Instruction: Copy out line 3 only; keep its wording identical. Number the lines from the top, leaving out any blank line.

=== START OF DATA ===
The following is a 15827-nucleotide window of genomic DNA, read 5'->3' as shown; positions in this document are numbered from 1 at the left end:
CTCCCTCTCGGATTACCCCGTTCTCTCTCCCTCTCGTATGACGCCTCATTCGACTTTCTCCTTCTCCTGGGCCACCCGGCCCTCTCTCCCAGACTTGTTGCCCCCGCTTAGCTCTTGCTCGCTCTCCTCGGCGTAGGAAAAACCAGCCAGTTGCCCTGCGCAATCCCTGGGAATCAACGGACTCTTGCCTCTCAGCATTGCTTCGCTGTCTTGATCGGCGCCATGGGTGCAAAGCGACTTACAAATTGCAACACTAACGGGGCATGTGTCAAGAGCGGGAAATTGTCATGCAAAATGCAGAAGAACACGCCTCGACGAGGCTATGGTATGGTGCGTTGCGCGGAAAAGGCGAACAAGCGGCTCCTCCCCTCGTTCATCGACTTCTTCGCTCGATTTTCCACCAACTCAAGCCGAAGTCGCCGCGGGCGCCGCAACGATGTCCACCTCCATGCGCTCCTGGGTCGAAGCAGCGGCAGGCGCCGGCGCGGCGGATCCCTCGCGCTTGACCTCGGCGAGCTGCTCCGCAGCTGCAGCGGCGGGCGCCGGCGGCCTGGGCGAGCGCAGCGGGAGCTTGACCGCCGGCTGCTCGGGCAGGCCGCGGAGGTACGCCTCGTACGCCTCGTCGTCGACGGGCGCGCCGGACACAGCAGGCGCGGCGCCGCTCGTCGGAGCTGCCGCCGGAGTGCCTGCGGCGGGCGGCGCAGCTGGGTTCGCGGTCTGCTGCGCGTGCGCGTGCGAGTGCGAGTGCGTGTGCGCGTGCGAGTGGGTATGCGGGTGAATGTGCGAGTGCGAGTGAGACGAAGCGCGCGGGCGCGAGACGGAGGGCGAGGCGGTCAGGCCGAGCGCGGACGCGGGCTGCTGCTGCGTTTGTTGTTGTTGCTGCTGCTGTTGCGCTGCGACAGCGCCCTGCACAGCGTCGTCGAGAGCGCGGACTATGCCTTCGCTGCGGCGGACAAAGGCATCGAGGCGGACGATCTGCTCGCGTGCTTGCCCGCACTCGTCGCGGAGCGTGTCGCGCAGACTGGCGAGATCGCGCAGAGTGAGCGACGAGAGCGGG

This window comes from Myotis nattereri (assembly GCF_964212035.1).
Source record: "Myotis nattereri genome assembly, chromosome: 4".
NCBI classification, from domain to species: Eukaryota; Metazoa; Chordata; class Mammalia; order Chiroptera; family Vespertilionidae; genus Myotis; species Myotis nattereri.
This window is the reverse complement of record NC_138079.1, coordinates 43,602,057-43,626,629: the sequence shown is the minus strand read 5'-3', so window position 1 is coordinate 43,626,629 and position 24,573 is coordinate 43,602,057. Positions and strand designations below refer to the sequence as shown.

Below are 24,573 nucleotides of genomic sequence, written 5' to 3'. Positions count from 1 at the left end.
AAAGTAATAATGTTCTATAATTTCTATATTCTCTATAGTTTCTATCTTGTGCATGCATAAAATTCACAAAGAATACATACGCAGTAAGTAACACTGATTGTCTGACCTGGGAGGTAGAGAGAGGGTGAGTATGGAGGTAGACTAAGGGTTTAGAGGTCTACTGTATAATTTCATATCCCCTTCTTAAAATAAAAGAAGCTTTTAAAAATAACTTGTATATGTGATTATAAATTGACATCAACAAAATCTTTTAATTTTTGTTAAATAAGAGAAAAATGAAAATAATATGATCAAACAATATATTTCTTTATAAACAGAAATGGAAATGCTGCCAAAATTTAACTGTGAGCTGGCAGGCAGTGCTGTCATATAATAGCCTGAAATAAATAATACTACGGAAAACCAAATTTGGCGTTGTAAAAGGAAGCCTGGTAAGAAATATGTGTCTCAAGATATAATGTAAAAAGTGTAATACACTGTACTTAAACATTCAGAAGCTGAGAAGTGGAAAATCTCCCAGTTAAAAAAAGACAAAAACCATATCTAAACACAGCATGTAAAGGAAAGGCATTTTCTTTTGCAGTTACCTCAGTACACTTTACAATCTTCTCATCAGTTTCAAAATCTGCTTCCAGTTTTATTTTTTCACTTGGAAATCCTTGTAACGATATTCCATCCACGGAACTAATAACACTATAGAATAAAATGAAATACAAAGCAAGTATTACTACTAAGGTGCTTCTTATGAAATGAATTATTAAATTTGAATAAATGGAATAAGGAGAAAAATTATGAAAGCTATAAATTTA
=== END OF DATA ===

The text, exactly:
This window comes from Myotis nattereri (assembly GCF_964212035.1).